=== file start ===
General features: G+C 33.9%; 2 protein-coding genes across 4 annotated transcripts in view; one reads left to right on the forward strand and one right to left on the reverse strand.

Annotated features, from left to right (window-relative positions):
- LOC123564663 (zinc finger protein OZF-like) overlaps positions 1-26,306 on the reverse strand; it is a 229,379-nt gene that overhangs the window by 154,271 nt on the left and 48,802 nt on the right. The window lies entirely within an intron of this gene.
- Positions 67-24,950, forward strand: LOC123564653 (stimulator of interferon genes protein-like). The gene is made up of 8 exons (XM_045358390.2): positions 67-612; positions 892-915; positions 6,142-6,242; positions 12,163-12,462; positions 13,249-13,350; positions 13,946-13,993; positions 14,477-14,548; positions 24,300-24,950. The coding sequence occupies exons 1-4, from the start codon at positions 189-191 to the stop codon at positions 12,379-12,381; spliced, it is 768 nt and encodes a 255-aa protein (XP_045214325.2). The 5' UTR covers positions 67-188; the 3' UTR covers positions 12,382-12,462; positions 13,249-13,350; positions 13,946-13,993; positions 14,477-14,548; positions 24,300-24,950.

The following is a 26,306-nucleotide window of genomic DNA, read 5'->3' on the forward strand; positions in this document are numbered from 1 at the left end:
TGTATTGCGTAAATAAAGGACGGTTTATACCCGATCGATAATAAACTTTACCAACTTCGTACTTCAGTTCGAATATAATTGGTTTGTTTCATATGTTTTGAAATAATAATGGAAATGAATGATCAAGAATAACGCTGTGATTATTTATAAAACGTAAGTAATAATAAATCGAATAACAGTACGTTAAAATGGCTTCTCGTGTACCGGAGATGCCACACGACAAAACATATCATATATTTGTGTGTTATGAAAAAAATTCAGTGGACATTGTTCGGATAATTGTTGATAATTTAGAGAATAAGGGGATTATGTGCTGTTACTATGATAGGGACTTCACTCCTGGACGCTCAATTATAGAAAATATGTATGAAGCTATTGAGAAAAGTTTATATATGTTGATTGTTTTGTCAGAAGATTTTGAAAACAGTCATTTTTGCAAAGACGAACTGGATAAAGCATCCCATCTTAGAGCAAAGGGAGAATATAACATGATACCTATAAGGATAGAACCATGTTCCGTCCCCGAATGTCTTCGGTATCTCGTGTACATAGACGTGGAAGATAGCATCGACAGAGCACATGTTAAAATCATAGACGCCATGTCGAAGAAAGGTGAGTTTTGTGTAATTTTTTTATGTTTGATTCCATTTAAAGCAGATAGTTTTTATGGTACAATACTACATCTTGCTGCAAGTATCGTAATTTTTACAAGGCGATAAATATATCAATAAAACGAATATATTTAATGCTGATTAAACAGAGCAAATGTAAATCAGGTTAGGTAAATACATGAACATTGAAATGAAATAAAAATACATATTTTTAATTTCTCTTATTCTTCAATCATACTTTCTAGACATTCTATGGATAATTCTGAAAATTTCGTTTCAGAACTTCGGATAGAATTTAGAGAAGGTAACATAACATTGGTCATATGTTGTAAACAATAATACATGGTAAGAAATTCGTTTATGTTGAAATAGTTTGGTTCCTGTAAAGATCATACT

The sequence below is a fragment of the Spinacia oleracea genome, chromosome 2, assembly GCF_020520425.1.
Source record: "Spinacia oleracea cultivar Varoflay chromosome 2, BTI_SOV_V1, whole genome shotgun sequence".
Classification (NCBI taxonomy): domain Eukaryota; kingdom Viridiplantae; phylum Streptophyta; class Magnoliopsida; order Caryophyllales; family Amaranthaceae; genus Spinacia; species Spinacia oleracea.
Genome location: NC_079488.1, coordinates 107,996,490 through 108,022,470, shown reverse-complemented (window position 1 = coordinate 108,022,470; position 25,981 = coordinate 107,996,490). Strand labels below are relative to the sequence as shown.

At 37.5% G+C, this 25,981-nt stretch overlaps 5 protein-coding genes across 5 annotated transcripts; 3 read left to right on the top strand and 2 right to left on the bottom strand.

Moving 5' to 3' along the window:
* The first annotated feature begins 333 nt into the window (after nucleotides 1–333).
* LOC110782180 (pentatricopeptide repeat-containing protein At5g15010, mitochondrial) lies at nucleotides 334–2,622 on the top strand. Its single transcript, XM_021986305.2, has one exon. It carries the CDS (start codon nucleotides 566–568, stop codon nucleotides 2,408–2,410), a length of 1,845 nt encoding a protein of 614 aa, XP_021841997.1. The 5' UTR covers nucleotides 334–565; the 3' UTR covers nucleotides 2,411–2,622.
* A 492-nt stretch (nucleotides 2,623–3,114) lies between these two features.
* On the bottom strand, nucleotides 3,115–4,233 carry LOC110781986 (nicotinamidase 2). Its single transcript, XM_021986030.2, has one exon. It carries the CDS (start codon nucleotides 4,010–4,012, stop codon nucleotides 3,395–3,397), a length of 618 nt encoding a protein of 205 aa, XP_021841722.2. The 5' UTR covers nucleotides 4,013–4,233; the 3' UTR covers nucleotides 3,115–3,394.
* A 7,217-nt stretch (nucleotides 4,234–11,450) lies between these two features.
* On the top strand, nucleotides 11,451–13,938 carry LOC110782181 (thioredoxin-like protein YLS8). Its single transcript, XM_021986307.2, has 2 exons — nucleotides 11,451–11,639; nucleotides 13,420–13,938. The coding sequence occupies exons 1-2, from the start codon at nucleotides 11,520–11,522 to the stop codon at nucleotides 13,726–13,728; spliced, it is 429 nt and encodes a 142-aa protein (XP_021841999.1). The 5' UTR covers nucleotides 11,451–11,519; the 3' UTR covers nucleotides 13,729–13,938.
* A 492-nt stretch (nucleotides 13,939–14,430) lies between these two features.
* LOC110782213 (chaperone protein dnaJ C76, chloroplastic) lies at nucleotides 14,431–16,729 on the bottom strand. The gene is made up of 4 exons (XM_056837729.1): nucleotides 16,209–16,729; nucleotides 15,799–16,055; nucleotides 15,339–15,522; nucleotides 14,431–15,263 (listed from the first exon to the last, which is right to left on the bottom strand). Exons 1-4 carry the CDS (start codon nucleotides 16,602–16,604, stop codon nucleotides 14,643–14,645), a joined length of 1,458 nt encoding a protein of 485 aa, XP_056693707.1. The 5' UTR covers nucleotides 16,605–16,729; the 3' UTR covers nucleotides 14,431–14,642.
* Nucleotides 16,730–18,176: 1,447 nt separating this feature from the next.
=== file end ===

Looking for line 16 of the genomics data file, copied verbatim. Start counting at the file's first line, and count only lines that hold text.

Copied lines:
* On the bottom strand, nucleotides 3,115–4,233 carry LOC110781986 (nicotinamidase 2). Its single transcript, XM_021986030.2, has one exon. It carries the CDS (start codon nucleotides 4,010–4,012, stop codon nucleotides 3,395–3,397), a length of 618 nt encoding a protein of 205 aa, XP_021841722.2. The 5' UTR covers nucleotides 4,013–4,233; the 3' UTR covers nucleotides 3,115–3,394.